U.S. intelligence officials say Islamic militants along with Iran and North Korea are the top threats facing the United States. They offered their assessments at a public hearing before a Senate panel Wednesday, as correspondent Deborah Tate reports from Capitol Hill.
Central Intelligence Agency Director Porter Goss says despite gains made by the United States and its allies in cracking down on al-Qaida, the terrorist network blamed for the September 11, 2001 attacks on New York and Washington remains a threat to the United States.
In testimony before the Senate Intelligence Committee, Mr. Goss said it may be a matter of time before al-Qaida or other groups linked to the network attempt to use chemical, biological, radiological or nuclear weapons.
He also warned of the threat posed by insurgents fighting U.S.-led forces in Iraq:
"Islamic extremists are exploiting the Iraqi conflict to recruit new anti- U.S. jihadists. Those jihadists who survive will leave Iraq experienced and focused on acts of urban terrorism. They represent a potential pool of contacts to build transnational terror cells and networks in Saudi Arabia, Jordan and other countries."
The Director of the Federal Bureau of Investigation, Robert Mueller, expressed concern about the possibility of al-Qaida operatives in the United States who could launch an attack on U.S. soil.
"Finding them is the top priority for the FBI, but it is also one of our most difficult challenges."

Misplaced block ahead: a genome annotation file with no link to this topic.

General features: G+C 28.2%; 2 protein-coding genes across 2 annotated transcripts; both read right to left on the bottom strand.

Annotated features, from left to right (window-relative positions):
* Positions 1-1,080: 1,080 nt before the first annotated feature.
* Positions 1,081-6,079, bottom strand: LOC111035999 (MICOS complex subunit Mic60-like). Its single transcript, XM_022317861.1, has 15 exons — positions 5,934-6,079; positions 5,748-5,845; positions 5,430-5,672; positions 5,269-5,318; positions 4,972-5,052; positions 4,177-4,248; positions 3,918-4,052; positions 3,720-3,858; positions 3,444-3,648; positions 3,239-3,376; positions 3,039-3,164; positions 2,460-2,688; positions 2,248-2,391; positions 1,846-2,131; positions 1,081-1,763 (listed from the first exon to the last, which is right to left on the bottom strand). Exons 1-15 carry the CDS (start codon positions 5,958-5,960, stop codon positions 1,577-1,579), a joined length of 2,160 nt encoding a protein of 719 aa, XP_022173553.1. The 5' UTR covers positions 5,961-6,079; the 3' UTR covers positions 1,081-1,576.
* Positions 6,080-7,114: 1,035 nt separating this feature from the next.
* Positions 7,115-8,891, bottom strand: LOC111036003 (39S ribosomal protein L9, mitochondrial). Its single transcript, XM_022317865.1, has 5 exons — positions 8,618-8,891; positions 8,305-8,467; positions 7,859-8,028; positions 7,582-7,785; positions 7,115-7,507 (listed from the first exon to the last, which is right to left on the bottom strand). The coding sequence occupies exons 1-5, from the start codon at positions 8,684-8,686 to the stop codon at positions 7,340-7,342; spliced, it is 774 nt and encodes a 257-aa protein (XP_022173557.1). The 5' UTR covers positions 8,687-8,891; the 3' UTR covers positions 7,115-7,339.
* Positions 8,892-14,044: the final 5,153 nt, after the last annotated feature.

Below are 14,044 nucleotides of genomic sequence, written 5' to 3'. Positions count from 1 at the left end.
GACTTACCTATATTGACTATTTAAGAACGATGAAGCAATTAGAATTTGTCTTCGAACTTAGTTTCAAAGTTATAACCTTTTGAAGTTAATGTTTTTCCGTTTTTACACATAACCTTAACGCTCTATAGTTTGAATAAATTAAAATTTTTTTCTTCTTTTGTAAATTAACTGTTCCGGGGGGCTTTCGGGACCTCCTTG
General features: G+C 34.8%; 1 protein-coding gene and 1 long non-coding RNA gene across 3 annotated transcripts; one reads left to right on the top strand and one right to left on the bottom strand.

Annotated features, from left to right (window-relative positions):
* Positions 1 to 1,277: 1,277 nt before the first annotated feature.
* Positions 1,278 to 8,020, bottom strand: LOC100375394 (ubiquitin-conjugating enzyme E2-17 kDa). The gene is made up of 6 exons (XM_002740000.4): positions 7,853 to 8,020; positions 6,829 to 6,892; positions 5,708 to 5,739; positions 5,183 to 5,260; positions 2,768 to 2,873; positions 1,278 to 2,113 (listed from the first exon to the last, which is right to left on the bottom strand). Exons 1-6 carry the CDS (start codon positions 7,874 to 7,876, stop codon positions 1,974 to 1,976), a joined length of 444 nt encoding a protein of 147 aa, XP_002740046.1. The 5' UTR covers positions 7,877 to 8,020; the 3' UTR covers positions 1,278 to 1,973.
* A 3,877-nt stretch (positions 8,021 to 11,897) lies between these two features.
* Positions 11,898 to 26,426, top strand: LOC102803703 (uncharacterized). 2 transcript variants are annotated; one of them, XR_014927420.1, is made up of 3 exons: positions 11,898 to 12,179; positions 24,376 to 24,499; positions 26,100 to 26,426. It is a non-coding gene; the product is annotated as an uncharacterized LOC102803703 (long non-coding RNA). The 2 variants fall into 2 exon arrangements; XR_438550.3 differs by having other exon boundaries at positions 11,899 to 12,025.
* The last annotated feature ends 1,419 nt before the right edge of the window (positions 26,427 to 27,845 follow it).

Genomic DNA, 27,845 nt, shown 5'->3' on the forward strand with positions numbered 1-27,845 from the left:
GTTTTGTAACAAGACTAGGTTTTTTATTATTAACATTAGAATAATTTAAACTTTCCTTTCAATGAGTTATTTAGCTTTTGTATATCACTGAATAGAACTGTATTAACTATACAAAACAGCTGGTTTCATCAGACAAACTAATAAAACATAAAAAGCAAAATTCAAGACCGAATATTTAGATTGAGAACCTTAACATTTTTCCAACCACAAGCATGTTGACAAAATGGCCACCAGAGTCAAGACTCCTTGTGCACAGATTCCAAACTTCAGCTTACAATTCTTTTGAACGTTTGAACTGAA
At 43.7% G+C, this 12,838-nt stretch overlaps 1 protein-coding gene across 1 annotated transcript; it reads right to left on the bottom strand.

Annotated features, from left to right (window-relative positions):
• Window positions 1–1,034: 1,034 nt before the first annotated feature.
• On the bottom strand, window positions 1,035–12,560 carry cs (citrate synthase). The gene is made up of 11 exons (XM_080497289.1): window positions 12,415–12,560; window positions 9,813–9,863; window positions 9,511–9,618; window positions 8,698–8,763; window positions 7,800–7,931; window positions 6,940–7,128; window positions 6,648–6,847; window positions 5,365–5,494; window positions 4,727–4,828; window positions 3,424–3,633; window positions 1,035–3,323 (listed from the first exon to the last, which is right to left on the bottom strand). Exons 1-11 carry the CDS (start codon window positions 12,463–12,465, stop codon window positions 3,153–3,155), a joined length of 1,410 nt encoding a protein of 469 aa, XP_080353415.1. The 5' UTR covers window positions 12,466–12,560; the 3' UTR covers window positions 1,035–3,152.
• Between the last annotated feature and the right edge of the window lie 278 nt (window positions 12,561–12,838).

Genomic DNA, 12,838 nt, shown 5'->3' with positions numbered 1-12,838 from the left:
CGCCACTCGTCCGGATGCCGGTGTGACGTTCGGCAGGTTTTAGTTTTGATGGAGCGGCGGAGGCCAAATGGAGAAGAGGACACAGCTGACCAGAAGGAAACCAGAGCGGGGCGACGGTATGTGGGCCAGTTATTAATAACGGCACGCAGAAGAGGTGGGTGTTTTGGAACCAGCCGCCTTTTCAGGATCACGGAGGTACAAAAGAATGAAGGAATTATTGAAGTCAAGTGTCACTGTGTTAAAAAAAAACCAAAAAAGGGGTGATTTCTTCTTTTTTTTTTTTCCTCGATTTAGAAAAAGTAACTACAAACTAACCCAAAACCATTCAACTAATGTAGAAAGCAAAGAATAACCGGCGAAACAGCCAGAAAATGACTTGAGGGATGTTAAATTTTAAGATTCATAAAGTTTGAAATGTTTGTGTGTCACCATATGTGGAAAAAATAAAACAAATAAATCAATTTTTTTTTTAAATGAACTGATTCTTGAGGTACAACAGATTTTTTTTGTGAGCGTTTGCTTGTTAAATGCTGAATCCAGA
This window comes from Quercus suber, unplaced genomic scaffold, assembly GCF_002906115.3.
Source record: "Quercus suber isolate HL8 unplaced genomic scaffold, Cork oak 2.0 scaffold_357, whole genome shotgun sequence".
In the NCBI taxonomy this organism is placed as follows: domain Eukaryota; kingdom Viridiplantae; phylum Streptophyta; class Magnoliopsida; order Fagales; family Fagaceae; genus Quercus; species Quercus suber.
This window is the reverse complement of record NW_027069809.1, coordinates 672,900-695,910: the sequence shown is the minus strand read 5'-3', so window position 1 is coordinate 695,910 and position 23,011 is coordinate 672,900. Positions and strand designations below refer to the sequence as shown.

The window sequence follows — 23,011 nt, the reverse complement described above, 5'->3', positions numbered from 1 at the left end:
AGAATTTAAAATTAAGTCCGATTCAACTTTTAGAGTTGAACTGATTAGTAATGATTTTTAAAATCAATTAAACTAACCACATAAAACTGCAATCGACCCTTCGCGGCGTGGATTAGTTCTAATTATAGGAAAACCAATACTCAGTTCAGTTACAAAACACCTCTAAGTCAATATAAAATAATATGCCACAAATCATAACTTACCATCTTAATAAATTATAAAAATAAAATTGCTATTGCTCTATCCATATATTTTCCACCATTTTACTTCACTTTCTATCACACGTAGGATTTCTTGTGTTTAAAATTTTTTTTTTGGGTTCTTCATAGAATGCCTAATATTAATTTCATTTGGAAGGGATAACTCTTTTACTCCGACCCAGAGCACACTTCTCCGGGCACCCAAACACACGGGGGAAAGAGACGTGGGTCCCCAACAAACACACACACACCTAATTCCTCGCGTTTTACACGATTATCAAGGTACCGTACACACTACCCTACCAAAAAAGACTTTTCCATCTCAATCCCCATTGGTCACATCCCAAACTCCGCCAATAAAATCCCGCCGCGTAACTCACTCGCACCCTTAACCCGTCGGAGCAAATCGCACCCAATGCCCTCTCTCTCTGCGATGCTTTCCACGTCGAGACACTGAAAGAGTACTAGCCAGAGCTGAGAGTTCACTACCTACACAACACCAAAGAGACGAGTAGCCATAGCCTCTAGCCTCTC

Besides terrorist groups, CIA Director Goss said North Korea and Iran posed key threats to the United States.
A week after North Korea said for the first time that it has nuclear weapons, Mr. Goss highlighted his concern about Pyongyang's missile capability.
"North Korea could resume flight testing at any time, including longer range missiles, such as the Taepo Dong Two system. We assess the TD-Two is capable of reaching the United States with a nuclear weapon-sized payload."
Mr. Goss said Iran remains a state sponsor of terrorism. He said Tehran is stepping up efforts to build long range ballistic missiles and is refusing to give up its ability to produce enriched uranium that could be used in nuclear weapons development.
Mr. Goss also said Iran is supporting what he called "anti-coalition activities" in Iraq in an effort to, as he put it, "influence the future character of the Iraqi state."
It was Mr. Goss' first public appearance before Congress as CIA Director. The former congressman and House Intelligence Committee chairman took charge of the agency last year.